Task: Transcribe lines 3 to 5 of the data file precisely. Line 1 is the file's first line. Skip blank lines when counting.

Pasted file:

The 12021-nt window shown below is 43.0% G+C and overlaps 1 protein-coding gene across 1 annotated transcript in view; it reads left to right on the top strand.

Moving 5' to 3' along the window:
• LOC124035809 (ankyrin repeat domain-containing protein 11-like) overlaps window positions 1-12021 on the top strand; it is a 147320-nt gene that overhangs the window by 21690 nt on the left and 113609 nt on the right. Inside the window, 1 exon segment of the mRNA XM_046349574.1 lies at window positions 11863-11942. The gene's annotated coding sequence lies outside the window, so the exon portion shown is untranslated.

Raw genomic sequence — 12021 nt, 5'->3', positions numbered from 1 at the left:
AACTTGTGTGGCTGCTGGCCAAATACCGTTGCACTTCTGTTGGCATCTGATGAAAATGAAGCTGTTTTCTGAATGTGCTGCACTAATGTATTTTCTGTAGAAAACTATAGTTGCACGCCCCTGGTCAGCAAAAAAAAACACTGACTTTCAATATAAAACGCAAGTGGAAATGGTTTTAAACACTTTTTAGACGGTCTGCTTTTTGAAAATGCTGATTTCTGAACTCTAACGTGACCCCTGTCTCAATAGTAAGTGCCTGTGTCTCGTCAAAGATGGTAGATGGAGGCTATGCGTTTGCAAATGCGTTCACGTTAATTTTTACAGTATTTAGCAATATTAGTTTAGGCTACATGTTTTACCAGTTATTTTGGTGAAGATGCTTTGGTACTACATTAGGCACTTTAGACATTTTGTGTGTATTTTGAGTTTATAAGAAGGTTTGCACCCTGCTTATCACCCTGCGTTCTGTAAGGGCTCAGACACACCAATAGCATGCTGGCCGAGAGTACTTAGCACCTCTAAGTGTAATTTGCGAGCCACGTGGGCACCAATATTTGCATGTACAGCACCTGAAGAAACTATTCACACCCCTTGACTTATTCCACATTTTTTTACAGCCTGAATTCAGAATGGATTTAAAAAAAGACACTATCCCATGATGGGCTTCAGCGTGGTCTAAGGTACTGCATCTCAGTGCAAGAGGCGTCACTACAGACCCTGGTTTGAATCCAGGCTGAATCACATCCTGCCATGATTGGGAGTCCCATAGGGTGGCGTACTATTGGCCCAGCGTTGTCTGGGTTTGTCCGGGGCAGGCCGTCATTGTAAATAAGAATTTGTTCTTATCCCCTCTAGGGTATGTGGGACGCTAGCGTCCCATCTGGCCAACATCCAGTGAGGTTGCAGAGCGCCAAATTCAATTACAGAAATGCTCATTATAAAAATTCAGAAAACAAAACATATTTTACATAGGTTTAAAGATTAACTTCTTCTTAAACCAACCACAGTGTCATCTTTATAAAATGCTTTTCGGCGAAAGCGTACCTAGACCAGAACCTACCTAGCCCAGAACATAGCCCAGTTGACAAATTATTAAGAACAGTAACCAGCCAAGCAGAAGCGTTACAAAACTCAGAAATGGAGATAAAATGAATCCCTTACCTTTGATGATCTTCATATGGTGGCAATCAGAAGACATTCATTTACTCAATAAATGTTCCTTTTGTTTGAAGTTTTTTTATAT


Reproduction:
• LOC124035809 (ankyrin repeat domain-containing protein 11-like) overlaps window positions 1-12021 on the top strand; it is a 147320-nt gene that overhangs the window by 21690 nt on the left and 113609 nt on the right. Inside the window, 1 exon segment of the mRNA XM_046349574.1 lies at window positions 11863-11942. The gene's annotated coding sequence lies outside the window, so the exon portion shown is untranslated.

Raw genomic sequence — 12021 nt, 5'->3', positions numbered from 1 at the left:
AACTTGTGTGGCTGCTGGCCAAATACCGTTGCACTTCTGTTGGCATCTGATGAAAATGAAGCTGTTTTCTGAATGTGCTGCACTAATGTATTTTCTGTAGAAAACTATAGTTGCACGCCCCTGGTCAGCAAAAAAAAACACTGACTTTCAATATAAAACGCAAGTGGAAATGGTTTTAAACACTTTTTAGACGGTCTGCTTTTTGAAAATGCTGATTTCTGAACTCTAACGTGACCCCTGTCTCAATAGTAAGTGCCTGTGTCTCGTCAAAGATGGTAGATGGAGGCTATGCGTTTGCAAATGCGTTCACGTTAATTTTTACAGTATTTAGCAATATTAGTTTAGGCTACATGTTTTACCAGTTATTTTGGTGAAGATGCTTTGGTACTACATTAGGCACTTTAGACATTTTGTGTGTATTTTGAGTTTATAAGAAGGTTTGCACCCTGCTTATCACCCTGCGTTCTGTAAGGGCTCAGACACACCAATAGCATGCTGGCCGAGAGTACTTAGCACCTCTAAGTGTAATTTGCGAGCCACGTGGGCACCAATATTTGCATGTACAGCACCTGAAGAAACTATTCACACCCCTTGACTTATTCCACATTTTTTTACAGCCTGAATTCAGAATGGATTTAAAAAAAGACACTATCCCATGATGGGCTTCAGCGTGGTCTAAGGTACTGCATCTCAGTGCAAGAGGCGTCACTACAGACCCTGGTTTGAATCCAGGCTGAATCACATCCTGCCATGATTGGGAGTCCCATAGGGTGGCGTACTATTGGCCCAGCGTTGTCTGGGTTTGTCCGGGGCAGGCCGTCATTGTAAATAAGAATTTGTTCTTATCCCCTCTAGGGTATGTGGGACGCTAGCGTCCCATCTGGCCAACATCCAGTGAGGTTGCAGAGCGCCAAATTCAATTACAGAAATGCTCATTATAAAAATTCAGAAAACAAAACATATTTTACATAGGTTTAAAGATTAACTTCTTCTTAAACCAACCACAGTGTCATCTTTATAAAATGCTTTTCGGCGAAAGCGTACCTAGACCAGAACCTACCTAGCCCAGAACATAGCCCAGTTGACAAATTATTAAGAACAGTAACCAGCCAAGCAGAAGCGTTACAAAACTCAGAAATGGAGATAAAATGAATCCCTTACCTTTGATGATCTTCATATGGTGGCAATCAGAAGACATTCATTTACTCAATAAATGTTCCTTTTGTTTGAAGTTTTTTTATAT